People v. Ashmus

Decision Date05 December 1991
Docket NumberNo. 25643,No. S004723,S004723,25643
CourtCalifornia Supreme Court
Parties, 820 P.2d 214 The PEOPLE, Plaintiff and Respondent, v. Troy Adam ASHMUS, Defendant and Appellant. Crim.

Linda F. Robertson, under appointment by the Supreme Court, Burlingame, and Charles Bush, San Francisco, for defendant and appellant.

John K. Van de Kamp and Daniel E. Lungren, Attys. Gen., Richard B. Iglehart and George Williamson, Chief Asst. Attys. Gen., John H. Sugiyama, Asst. Atty. Gen., Dane R. Gillette, Herbert F. Wilkinson and Ronald S. Matthias, Deputy Attys. Gen., San Francisco, for plaintiff and respondent.

MOSK, Justice.

This is an automatic appeal (Pen.Code, § 1239, subd. (b)) from a judgment of death under the 1978 death penalty law (id., § 190 et seq.).

On August 17, 1984, the District Attorney of Sacramento County filed an information against defendant Troy Adam Ashmus in the superior court of that county.

Count I charged that on May 19, 1984, defendant murdered Marcella D. in violation of Penal Code section 187. It was alleged that he committed the offense under the following special circumstances: (1) felony murder in the course of rape under Penal Code section 261, within the meaning of Penal Code section 190.2, subdivision (a)(17)(iii); (2) felony murder in the course of sodomy under Penal Code section 286, within the meaning of Penal Code section 190.2, subdivision (a)(17)(iv); and (3) felony murder in the course of a lewd or lascivious act on the person of a child under 14 years of age under Penal Code section 288, within the meaning of Penal Code section 190.2, subdivision (a)(17)(v). Counts II, III, and IV charged, respectively, that on that same date defendant engaged in rape, sodomy, and lewd or lascivious conduct against the same victim, in violation of the statutory provisions cited above--specifically, as to rape, former subdivision (2) (current subd. (a)(2)) of Penal Code section 261 (Stats.1983, ch. 949, § 1, p. 3416); as to sodomy, subdivision (c) of Penal Code section 286; and as to lewd or lascivious conduct, subdivision (b) of Penal Code section 288.

Defendant pleaded not guilty to the charges and denied the special circumstance allegations. On his motion, the court subsequently changed venue from Sacramento to San Mateo County.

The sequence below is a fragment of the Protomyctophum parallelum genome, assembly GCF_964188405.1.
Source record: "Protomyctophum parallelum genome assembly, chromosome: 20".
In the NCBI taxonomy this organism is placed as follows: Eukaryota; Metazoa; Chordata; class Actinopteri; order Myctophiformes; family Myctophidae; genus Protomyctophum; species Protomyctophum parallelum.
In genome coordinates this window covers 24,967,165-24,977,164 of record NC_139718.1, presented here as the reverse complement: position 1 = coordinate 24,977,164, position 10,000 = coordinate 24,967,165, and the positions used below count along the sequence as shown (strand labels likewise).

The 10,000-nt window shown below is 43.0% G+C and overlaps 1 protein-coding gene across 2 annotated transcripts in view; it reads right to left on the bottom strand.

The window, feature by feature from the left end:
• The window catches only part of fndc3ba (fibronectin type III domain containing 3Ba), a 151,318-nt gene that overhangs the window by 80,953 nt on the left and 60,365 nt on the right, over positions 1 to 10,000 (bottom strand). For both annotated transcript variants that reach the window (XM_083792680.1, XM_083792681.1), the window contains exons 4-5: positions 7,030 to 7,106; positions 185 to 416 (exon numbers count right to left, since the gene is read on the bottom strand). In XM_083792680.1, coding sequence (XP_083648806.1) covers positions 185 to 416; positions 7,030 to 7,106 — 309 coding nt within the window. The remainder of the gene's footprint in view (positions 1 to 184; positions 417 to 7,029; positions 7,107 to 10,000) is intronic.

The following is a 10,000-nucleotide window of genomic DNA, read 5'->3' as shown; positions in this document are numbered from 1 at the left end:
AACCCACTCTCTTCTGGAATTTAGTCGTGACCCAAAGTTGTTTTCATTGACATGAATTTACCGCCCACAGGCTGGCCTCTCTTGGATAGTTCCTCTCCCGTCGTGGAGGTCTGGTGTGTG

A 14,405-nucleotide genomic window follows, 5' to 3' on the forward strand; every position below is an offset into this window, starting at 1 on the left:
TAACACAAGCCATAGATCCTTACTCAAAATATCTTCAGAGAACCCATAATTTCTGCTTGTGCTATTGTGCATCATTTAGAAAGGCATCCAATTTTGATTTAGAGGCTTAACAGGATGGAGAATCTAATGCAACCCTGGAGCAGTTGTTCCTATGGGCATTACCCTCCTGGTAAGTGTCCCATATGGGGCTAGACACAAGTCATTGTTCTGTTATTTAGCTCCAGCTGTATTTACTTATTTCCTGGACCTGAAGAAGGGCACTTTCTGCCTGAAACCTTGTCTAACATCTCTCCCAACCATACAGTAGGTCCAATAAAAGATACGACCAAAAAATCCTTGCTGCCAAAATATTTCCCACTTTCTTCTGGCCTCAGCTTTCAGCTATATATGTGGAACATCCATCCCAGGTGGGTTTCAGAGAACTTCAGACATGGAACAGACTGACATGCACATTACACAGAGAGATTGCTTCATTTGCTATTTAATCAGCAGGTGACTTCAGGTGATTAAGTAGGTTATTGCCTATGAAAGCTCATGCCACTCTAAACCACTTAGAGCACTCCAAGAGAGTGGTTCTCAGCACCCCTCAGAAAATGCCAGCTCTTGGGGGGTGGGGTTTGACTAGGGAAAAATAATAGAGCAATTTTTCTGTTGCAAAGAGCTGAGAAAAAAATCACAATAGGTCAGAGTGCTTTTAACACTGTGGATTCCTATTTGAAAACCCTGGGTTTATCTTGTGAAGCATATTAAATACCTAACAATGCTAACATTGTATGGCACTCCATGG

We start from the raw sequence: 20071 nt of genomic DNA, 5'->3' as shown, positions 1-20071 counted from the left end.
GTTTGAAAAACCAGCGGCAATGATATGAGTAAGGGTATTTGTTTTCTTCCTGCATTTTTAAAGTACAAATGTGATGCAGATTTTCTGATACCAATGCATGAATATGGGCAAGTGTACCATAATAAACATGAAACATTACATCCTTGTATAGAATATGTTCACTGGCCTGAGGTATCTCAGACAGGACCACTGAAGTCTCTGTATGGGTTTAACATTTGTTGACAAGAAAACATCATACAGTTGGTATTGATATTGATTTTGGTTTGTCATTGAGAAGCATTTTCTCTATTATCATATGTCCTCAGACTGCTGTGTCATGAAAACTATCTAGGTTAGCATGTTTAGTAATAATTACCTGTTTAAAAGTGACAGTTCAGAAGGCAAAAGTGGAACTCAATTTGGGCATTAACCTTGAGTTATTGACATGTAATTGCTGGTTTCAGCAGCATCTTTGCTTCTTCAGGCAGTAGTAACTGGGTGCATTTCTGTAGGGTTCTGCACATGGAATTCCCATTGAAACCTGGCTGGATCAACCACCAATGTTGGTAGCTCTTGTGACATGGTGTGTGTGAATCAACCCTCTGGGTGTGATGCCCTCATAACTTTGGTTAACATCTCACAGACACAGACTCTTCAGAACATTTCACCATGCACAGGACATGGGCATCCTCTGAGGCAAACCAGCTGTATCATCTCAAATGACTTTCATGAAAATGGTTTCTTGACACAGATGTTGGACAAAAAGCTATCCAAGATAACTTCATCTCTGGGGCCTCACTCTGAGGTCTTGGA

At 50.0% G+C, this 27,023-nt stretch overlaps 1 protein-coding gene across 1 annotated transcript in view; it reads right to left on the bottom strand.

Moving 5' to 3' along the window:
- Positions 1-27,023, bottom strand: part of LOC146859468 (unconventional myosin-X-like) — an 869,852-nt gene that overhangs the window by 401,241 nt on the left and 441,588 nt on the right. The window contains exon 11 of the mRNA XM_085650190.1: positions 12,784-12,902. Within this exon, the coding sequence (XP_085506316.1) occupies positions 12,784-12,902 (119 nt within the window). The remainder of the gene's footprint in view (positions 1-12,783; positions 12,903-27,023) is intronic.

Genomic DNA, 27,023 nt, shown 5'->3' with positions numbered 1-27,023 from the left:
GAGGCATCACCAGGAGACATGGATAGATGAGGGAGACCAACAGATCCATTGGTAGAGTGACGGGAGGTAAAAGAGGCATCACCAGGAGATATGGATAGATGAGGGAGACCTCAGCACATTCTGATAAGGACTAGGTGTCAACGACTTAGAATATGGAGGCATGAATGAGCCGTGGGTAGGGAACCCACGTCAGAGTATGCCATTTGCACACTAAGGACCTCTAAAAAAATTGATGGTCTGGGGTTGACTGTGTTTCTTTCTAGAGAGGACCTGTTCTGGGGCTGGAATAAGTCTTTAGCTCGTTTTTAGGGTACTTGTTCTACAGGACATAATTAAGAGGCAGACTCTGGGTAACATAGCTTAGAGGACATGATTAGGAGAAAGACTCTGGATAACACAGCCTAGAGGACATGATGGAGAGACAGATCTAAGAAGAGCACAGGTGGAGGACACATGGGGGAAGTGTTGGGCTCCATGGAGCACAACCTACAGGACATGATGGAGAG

Trial was by jury. The jury returned verdicts finding defendant guilty as charged, determined the murder to be of the first degree, and found all the special circumstance allegations true. It subsequently returned a verdict of death. The court entered judgment accordingly, sentencing defendant to death for the murder and to full, separate, and consecutive middle terms of six years in prison for each of the three noncapital offenses.

As we shall explain, we conclude that the judgment must be affirmed.

I. FACTS
A. Guilt Phase

Most of the basic facts relevant here were essentially undisputed at trial.

About 4 o'clock on the afternoon of Saturday, May 19, 1984, Marcella (Marcie) D., who was 7 years of age, rode to Howe Park in Sacramento on her bicycle. There she met her brother Arby, age 10, who was responsible for her, and Arby's friend Ernesto (P.J.) G., age 9. Arby and P.J. walked to a pond to fish from a dock, and Marcie went to play with some children within a few feet of the boys.

Defendant, who was 22 years old, approached Arby and P.J. as they were fishing. For the past few days he had been camping in an area in adjacent Santa Anita Park called Stoner's Pit, a site that was filled with litter but also secluded and covered with vegetation. He gave the boys advice and help in their fishing, and stayed nearby.

About 5 or 5:30 p.m., Arby and P.J. walked to the park clubhouse. Marcie soon rode up. She said that she was going off to Santa Anita Park with defendant: he had told her that he knew of a duck's nest there, and that he would give her a duckling if any had hatched. The boys said that she should return in about an hour.

Defendant and Marcie proceeded to Stoner's Pit. Once there, he subjected her to a fatal attack. He raped her and perhaps also penetrated her with some foreign object, making a very large tear through the length of her vagina to within a quarter of an inch of her rectum. He sodomized her, inflicting two small wounds in the anal or rectal tissue. He possibly committed oral copulation by inserting his penis into her mouth. He evidently ejaculated over her body. He stuffed into her mouth and throat material including two plastic bags, a piece of cellophane about six inches long and two to three inches wide, and a pair of red shorts she had been wearing; the bags were wedged side-by-side in separate tight wads deep in her throat with the cellophane in between; the shorts were tightly compressed within her mouth; the bags obstructed her throat and caused her to die by asphyxiation. Covering her naked body with a carpet remnant he had used for a sleeping mat during his stay at Stoner's Pit, he fled the scene.